Social graces: Etiquette experts share secrets to entertaining with ease

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Once upon a time, according to the 19th-century manners manual The Habits of Good Society: A Handbook of Etiquette for Ladies and Gentlemen, the length of one’s conversation depended most upon the location that conversation took place. One must never smoke in daylight. Gloves must always be white, never yellow. And finally, a woman must NEVER have more than one glass of Champagne.

Thankfully, our society has since rested its tensely poised shoulders a bit. Our social interactions range from backyard barbecues to ladies’ nights out to evenings spent lounging together on the couch in pajamas with a glass of wine.

However, according to Stacey Rodriguez of Paper n Things and Allison Ray of Ruffles ‘n Britches, the practice of etiquette is far from a lost art. In today’s world of glorified convenience, engaging in the age-old tradition of entertaining etiquette offers a refreshing contrast. “It brings people to take time and care in their interactions with one another,” says Rodriguez.

The two women are hosts of the children’s “Impeccable Manners Etiquette” class held regularly at The Royal Standard.  In contrast to The Habits of Good Society, Rodriguez presents me with an old edition of Emily Post’s The Etiquette Book. “My mother gave me this in 1978,” she says. “It’s become like my journal.”

The Emily Post Institute has produced such books since 1922, regularly updating them to address contemporary concerns. Today, on the Institute’s website, along with articles on table manners are useful guides on things like email etiquette.

While Rodriguez agrees that the rules must grow with the age, and by no means seeks to return to Victorian-era rigidity, she and Ray both refer to themselves as old-school. “I feel like the older rules better represent the Southern way,” says Rodriguez.

In recognition of National Etiquette Week this week, we had the women share with inRegister the dos and do-nots of home entertaining.


Before the Party

“First thing: Decide on your invitations,” says Ray. “Your invitations are a tool used to set the tone of what you want to do, whether it be a casual dinner or a formal one.”

Hosts, she says, should indicate what guests should expect and how they should dress through the invitation design or by instruction. Guests, likewise, should be receptive to the level of formality suggested by the invitations.  “Dressing the part allows you to feel like you are participating,” says Ray. “You are a part of something.”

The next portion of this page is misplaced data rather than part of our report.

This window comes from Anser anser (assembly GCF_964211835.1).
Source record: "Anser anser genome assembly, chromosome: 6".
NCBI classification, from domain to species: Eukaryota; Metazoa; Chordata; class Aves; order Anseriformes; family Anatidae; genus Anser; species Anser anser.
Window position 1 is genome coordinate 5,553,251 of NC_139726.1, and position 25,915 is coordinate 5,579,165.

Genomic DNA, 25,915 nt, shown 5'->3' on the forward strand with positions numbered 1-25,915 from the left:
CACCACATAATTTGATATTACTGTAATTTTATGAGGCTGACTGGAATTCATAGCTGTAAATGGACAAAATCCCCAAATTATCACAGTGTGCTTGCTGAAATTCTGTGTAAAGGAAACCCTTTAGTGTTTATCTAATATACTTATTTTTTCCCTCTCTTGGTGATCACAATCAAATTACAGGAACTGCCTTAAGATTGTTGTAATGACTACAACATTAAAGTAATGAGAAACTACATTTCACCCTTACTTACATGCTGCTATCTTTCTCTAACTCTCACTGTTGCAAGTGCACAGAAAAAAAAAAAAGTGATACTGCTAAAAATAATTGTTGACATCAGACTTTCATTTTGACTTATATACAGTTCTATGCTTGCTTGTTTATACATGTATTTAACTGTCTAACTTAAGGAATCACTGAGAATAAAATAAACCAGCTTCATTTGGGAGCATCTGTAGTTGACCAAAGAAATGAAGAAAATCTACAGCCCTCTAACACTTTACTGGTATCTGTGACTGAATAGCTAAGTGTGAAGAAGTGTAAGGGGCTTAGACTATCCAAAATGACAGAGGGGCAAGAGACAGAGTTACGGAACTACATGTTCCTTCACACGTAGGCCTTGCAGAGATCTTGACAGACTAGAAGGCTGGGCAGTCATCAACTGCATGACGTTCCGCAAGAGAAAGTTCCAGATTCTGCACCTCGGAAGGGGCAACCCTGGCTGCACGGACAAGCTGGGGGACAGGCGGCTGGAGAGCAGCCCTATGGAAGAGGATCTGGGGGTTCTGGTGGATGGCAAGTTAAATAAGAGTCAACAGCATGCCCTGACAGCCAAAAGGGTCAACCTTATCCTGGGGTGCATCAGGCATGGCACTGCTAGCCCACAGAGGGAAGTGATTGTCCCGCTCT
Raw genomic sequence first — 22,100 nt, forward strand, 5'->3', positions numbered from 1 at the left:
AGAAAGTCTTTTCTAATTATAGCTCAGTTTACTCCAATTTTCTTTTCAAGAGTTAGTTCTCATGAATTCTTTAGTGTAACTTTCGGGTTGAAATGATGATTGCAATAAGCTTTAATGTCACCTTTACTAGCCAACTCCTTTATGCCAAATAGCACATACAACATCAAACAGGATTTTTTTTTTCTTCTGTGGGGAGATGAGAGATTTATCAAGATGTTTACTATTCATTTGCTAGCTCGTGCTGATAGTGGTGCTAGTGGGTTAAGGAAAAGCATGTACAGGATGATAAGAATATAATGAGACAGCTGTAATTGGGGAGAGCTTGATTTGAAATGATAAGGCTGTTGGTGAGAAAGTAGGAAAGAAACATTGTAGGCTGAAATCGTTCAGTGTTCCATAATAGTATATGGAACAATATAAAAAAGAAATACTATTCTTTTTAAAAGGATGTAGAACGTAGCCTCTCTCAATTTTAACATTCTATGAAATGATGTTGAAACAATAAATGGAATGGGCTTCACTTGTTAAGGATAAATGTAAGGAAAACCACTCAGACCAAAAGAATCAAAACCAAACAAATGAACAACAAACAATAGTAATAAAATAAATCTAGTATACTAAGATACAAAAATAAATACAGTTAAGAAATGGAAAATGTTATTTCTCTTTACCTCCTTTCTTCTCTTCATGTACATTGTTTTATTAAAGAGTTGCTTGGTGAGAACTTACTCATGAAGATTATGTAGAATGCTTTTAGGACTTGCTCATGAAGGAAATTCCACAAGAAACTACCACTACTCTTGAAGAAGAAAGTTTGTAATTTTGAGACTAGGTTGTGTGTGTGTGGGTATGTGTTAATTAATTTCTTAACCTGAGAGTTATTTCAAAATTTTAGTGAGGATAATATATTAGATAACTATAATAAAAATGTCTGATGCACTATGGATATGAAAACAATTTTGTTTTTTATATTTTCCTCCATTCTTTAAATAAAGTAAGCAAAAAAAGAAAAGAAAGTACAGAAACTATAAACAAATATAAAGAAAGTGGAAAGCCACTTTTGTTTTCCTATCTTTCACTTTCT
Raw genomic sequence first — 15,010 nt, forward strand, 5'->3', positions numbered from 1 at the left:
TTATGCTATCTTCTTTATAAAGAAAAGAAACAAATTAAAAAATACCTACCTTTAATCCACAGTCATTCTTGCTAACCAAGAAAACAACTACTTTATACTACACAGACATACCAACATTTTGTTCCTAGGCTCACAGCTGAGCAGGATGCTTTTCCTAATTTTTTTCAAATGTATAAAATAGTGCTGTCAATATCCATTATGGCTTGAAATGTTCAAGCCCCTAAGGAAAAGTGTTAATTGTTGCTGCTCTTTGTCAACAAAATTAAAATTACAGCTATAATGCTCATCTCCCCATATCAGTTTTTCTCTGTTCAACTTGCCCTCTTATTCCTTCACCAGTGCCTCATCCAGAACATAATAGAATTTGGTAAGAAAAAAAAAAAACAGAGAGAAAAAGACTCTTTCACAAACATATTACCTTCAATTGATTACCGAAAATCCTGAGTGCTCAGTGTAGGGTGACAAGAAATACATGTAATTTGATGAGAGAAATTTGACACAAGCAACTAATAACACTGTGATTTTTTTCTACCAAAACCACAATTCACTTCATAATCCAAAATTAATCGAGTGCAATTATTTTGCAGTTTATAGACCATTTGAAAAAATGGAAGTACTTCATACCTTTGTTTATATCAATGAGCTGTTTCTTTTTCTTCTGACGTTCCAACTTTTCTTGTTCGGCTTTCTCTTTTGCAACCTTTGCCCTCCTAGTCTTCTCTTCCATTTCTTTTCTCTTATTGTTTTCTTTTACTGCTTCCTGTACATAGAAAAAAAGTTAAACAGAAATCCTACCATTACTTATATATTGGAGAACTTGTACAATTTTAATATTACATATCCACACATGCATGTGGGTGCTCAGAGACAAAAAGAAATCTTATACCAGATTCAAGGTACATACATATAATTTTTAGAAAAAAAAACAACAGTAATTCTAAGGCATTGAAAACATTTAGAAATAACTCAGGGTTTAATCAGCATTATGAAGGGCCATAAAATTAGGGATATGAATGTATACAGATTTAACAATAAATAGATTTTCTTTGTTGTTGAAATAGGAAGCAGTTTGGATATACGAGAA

The invitation should also clearly communicate the date, location and time, as well as how to RSVP. Guests should always let hosts know if they plan to attend as soon as possible in consideration of the host and his/her planning.

Decor and Table Setting

Perhaps one of the most recognized subjects in the field of etiquette is the place setting.  For a formal three-course meal, Rodriguez refers to the directions of Ms. Post as seen in the diagram below:  

Photo via the Emily Post Institute

Even should you decide not to pull out the individual salt and pepper shakers or the seafood fork, Rodriguez encourages hosts to actually use the china stored away in their cabinets. “Let’s get back to using real plates and utensils, real napkins, real linen tablecloths,” she says. “It’s more work, but it makes a real and lasting impression.”

In other parts of the house, the women suggest special touches like decorative towels in the bathrooms, scented candles and fresh flowers.

“The biggest thing, though,” emphasizes Ray,”is having a designated seating area prepared. People these days expect their guests to stand and eat. Don’t. Give them a place to sit down and talk to each other.”

She even suggests using place cards at the table: “A lot of people have gotten away from that. But it gives the host a chance to mix up his or her guests, put them with people they aren’t so familiar with. The whole idea of a dinner party is to meet people!”

During the Party

By the time guests arrive, the host should have already have the meal prepped, the table set, with refreshments at the ready. The host should greet each guest individually at arrival.

“Guests should bring a little gift,” says Ray. “Whether it be a contributory bottle of wine or a bouquet of flowers.”

Rodriguez points out the tendency these days of guests to gather in the kitchen before the meal. “You should really go into the living room or the den to sit down and visit,” she says. “That way, the host can come out of the kitchen.”

During dinner, try to remember the basic rules your parents taught you: Keep your elbows off the table, ask your neighbor to pass the gravy, don’t talk with your mouth full.

“And for goodness sakes, leave your cell phone in the car, or in your pocket on silent,” says Ray. “Don’t pull it out and don’t put it on the table.”

Finally, “don’t overstay your welcome,” says Rodriguez. “If you see the hostess looking at their watch, or that the table is completely cleaned off, its probably time to go.”

After the Party

“If someone invites you to their home, always, always, always write a thank you note,” says Rodriguez. “The next day. Write it and put it in the mail.”


There is one rule in The Habits of Good Society: A Handbook of Etiquette for Ladies and Gentlemen that has endured, even today: “Anything that detracts from the pleasure of society is in bad taste.” In other words, the most important thing to remember is to enjoy yourself and the company of others.

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